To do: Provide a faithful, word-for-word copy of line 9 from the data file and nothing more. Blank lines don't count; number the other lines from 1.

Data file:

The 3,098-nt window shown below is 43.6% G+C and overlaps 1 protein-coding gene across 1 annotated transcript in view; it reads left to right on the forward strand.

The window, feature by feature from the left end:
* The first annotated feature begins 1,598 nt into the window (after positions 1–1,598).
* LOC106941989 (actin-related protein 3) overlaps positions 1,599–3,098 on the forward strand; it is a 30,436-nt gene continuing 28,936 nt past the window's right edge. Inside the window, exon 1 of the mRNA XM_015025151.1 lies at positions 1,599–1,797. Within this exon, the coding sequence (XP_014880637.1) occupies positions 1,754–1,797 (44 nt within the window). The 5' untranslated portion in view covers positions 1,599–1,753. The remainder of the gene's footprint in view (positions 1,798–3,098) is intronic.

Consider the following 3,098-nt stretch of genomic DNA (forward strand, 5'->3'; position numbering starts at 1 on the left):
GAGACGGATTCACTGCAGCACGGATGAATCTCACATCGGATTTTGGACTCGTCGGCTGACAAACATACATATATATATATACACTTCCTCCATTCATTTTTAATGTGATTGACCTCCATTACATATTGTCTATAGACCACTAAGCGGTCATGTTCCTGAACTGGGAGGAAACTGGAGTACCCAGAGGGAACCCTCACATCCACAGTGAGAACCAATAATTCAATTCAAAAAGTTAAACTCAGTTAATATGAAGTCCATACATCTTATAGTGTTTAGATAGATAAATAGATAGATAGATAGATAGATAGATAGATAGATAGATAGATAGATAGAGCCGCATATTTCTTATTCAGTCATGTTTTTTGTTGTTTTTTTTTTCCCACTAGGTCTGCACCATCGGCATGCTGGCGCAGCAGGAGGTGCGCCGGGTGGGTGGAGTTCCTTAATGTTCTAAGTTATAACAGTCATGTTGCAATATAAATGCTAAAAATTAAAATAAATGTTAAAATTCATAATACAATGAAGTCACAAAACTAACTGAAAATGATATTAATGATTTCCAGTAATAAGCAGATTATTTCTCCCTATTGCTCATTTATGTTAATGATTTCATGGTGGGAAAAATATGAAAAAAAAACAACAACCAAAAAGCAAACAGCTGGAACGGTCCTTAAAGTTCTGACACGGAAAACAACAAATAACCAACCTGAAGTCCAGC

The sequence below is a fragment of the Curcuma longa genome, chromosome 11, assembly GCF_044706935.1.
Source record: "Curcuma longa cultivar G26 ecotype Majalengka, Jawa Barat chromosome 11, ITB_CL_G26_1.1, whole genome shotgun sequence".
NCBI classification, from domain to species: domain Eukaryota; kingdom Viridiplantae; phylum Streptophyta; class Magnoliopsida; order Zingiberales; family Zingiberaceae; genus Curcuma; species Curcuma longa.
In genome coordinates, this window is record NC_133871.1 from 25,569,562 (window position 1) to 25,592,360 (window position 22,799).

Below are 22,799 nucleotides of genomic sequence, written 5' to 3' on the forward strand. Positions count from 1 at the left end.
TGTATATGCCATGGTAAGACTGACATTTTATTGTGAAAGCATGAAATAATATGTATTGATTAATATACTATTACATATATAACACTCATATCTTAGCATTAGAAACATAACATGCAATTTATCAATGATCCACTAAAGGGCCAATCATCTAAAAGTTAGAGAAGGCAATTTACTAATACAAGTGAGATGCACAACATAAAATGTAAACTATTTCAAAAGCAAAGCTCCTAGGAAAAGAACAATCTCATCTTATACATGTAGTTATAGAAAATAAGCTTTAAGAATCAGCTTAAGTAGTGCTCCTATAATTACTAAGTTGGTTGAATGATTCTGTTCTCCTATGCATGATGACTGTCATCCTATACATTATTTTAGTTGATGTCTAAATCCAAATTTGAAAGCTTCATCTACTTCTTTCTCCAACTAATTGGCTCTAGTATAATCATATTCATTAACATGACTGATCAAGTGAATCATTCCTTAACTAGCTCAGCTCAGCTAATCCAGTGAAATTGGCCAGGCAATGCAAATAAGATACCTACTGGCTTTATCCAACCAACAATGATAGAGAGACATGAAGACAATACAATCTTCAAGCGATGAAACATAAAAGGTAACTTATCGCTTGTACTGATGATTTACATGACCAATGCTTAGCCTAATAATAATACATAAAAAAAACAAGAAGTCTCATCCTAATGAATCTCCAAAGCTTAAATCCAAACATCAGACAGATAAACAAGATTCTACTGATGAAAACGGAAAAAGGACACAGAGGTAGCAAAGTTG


NCBI classification, from domain to species: domain Eukaryota; kingdom Viridiplantae; phylum Streptophyta; class Magnoliopsida; order Zingiberales; family Zingiberaceae; genus Curcuma; species Curcuma longa.